From there, the programme rapidly became a schedule staple, to the extent that it actually aired twice per week from 1962 – once at teatime on Mondays, then again just before 10pm on Wednesdays. The latter seems to have been at least occasionally billed as “a further look at points from this week’s post”, so it’s tempting to assume that this post-watershed slot contained pure unfettered vitriol about the scheduling of last week’s episode of Play Your Hunch, rather than a straight repeat.
By the early 1970s, either the programme proved much less popular, or there was a national drought of opinion about television (or more likely the schedules threw up fewer likely spots for the series), meaning Points Of View entered an eight-year hiatus. On it’s return however, we definitely entered the imperial phase of Points of View, with comedian, writer and presenter Barry Took taking the hot seat.
The quietly wry Took was no stranger to squeezing the most out of raw materials, having spent much of the 60s and 70s helping shape the British comedy industry having worked closely with Marty Feldman, brought together the Monty Python team, helped set up The Goodies, and became Head of Light Entertainment for LWT. And it was his winsome charm that helped make Points of View something I seldom missed as a child with a fascination of all things television.
Following Took’s departure in 1986 (and PoV having a brief flirtation with guest presenters), Anne Robinson took the reins. Then a world away from the fairly annoying Ice Maiden character she’d adopt for The Weakest Link, Robinson took on the role of people’s champion as host of the programme, on the side of the viewers against those fusty suits upstairs who just didn’t realise what the people truly wanted to see. Robinson certainly made sense in that role, her early appearances on the Beeb had been as occasional TV reviewer for Breakfast Time, and during her earlier career at the Daily Mirror she’s developed a knack of expressing relatable points in a succinct manner.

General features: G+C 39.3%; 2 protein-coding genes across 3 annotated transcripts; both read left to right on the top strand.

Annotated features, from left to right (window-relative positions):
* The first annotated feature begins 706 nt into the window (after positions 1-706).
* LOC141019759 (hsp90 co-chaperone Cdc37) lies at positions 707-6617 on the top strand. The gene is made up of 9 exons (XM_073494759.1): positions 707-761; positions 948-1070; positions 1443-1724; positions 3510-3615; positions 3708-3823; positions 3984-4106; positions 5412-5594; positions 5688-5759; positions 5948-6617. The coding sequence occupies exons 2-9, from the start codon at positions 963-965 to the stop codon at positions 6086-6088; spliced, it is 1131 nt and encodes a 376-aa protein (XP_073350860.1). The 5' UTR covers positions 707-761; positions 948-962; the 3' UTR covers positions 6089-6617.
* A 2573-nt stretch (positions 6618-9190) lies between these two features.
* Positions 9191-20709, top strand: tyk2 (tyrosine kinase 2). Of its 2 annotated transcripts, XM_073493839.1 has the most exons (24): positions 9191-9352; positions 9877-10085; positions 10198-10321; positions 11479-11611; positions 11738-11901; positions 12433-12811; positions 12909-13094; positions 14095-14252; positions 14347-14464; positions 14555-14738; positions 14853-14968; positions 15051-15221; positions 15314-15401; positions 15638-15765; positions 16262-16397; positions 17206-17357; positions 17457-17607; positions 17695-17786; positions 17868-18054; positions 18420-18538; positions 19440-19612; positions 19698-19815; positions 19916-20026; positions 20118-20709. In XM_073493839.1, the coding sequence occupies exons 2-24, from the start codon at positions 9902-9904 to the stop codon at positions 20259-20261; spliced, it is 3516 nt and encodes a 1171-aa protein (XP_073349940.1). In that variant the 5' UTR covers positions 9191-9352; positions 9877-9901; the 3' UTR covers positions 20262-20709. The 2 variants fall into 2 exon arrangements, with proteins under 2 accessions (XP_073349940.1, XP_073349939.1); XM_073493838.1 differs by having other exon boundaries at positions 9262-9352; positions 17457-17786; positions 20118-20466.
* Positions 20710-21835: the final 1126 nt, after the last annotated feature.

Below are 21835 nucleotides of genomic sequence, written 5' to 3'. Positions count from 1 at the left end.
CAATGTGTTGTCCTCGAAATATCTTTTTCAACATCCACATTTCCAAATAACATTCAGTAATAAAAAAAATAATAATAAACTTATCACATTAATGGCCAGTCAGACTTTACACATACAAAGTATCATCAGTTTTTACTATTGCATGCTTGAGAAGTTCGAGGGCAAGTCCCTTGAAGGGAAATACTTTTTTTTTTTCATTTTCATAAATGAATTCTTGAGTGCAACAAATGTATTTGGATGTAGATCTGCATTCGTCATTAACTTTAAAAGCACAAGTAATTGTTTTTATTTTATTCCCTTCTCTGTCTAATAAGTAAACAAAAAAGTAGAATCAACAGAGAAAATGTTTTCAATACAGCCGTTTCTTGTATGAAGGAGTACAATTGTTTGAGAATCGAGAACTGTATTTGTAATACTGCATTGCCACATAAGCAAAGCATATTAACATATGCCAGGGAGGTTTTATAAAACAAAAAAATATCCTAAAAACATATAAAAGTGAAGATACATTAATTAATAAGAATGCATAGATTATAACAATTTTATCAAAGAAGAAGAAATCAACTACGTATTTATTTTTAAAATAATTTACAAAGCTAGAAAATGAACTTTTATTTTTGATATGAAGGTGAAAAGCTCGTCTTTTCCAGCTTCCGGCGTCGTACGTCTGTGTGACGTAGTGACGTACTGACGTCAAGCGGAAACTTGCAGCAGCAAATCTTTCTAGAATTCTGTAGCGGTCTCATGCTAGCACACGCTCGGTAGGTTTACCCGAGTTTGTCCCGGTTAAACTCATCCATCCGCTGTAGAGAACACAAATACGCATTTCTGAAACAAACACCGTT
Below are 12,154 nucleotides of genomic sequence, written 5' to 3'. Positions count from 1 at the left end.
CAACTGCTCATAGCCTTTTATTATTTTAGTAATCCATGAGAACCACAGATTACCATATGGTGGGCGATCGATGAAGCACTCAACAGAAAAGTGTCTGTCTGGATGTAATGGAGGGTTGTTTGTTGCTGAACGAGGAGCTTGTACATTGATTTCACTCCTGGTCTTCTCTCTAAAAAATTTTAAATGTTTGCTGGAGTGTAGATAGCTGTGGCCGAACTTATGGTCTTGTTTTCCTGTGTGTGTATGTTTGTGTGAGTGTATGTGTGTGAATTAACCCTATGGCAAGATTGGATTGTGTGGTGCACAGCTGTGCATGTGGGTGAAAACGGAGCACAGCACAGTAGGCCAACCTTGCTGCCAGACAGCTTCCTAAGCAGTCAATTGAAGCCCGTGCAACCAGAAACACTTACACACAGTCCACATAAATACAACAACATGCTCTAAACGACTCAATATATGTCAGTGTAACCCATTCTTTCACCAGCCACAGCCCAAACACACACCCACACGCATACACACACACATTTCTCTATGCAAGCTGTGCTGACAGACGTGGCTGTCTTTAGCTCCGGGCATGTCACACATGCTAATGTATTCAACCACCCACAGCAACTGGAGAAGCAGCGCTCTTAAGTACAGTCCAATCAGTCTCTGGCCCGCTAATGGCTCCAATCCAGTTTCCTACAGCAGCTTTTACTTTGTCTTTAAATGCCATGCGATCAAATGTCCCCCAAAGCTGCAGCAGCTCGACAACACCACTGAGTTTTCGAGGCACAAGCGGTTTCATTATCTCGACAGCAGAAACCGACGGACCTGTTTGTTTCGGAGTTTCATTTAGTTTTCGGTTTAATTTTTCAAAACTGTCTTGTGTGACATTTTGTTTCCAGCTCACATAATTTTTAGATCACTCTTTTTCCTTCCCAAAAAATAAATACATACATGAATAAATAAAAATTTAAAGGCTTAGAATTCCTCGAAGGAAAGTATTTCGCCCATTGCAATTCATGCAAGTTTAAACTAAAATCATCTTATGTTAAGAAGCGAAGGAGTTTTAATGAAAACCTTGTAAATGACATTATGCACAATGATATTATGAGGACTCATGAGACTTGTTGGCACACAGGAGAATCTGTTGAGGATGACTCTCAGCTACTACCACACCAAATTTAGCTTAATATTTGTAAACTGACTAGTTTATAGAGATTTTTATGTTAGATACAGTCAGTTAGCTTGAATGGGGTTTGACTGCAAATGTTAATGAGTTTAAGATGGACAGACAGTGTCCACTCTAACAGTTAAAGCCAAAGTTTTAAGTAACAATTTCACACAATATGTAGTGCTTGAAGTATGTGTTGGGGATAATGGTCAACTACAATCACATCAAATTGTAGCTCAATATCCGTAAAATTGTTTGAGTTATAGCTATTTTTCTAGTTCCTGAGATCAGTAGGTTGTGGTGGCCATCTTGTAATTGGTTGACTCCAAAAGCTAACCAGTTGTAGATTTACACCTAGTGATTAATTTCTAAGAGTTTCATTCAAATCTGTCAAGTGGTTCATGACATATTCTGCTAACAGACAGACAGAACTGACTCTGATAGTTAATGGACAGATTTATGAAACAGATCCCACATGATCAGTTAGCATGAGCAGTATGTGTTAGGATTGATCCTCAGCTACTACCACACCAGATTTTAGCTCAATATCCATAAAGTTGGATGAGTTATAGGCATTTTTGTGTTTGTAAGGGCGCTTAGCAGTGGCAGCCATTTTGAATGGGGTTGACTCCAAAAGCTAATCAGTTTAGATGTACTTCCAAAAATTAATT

Following Anne Robinson’s departure from the series, there were short-term tenures in the presenter’s chair for Carol Vorderman and Des Lynam before Lord Terence of Woganshire took on the role of Viewer’s Champion. By this point, the programme was coming from a much less pokey environment, now in a plusher place replete with flowers and a writing desk.